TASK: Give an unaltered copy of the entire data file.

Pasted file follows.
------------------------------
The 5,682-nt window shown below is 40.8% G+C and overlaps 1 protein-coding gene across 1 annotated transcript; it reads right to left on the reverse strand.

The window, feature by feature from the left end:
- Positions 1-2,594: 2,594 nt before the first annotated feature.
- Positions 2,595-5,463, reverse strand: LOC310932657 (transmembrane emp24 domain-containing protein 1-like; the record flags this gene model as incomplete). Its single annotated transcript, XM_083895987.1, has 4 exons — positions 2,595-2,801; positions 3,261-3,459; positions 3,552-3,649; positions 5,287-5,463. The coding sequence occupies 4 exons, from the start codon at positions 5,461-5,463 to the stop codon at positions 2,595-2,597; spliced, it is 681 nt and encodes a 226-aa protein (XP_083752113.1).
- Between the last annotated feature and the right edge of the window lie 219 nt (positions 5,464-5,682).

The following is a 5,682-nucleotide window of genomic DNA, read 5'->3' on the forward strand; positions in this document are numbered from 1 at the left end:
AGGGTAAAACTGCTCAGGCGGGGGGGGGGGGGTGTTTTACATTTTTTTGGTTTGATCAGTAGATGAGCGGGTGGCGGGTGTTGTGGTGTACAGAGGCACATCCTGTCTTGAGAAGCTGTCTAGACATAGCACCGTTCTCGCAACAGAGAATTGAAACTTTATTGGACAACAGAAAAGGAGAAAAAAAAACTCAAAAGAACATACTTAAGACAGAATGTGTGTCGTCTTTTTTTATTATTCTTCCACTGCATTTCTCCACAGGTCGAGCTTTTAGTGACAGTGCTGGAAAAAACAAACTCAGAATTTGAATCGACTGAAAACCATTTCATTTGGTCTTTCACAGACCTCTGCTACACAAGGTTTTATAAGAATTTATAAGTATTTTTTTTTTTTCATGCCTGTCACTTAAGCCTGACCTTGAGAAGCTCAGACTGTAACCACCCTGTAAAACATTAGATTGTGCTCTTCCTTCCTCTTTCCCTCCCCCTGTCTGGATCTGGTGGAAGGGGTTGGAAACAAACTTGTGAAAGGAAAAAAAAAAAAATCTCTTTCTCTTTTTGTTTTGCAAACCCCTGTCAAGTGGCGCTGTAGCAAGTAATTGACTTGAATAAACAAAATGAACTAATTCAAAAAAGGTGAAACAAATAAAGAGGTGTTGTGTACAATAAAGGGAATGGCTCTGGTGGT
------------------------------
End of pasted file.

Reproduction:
The 5,682-nt window shown below is 40.8% G+C and overlaps 1 protein-coding gene across 1 annotated transcript; it reads right to left on the reverse strand.

The window, feature by feature from the left end:
- Positions 1-2,594: 2,594 nt before the first annotated feature.
- Positions 2,595-5,463, reverse strand: LOC310932657 (transmembrane emp24 domain-containing protein 1-like; the record flags this gene model as incomplete). Its single annotated transcript, XM_083895987.1, has 4 exons — positions 2,595-2,801; positions 3,261-3,459; positions 3,552-3,649; positions 5,287-5,463. The coding sequence occupies 4 exons, from the start codon at positions 5,461-5,463 to the stop codon at positions 2,595-2,597; spliced, it is 681 nt and encodes a 226-aa protein (XP_083752113.1).
- Between the last annotated feature and the right edge of the window lie 219 nt (positions 5,464-5,682).

The following is a 5,682-nucleotide window of genomic DNA, read 5'->3' on the forward strand; positions in this document are numbered from 1 at the left end:
AGGGTAAAACTGCTCAGGCGGGGGGGGGGGGGTGTTTTACATTTTTTTGGTTTGATCAGTAGATGAGCGGGTGGCGGGTGTTGTGGTGTACAGAGGCACATCCTGTCTTGAGAAGCTGTCTAGACATAGCACCGTTCTCGCAACAGAGAATTGAAACTTTATTGGACAACAGAAAAGGAGAAAAAAAAACTCAAAAGAACATACTTAAGACAGAATGTGTGTCGTCTTTTTTTATTATTCTTCCACTGCATTTCTCCACAGGTCGAGCTTTTAGTGACAGTGCTGGAAAAAACAAACTCAGAATTTGAATCGACTGAAAACCATTTCATTTGGTCTTTCACAGACCTCTGCTACACAAGGTTTTATAAGAATTTATAAGTATTTTTTTTTTTTCATGCCTGTCACTTAAGCCTGACCTTGAGAAGCTCAGACTGTAACCACCCTGTAAAACATTAGATTGTGCTCTTCCTTCCTCTTTCCCTCCCCCTGTCTGGATCTGGTGGAAGGGGTTGGAAACAAACTTGTGAAAGGAAAAAAAAAAAAATCTCTTTCTCTTTTTGTTTTGCAAACCCCTGTCAAGTGGCGCTGTAGCAAGTAATTGACTTGAATAAACAAAATGAACTAATTCAAAAAAGGTGAAACAAATAAAGAGGTGTTGTGTACAATAAAGGGAATGGCTCTGGTGGT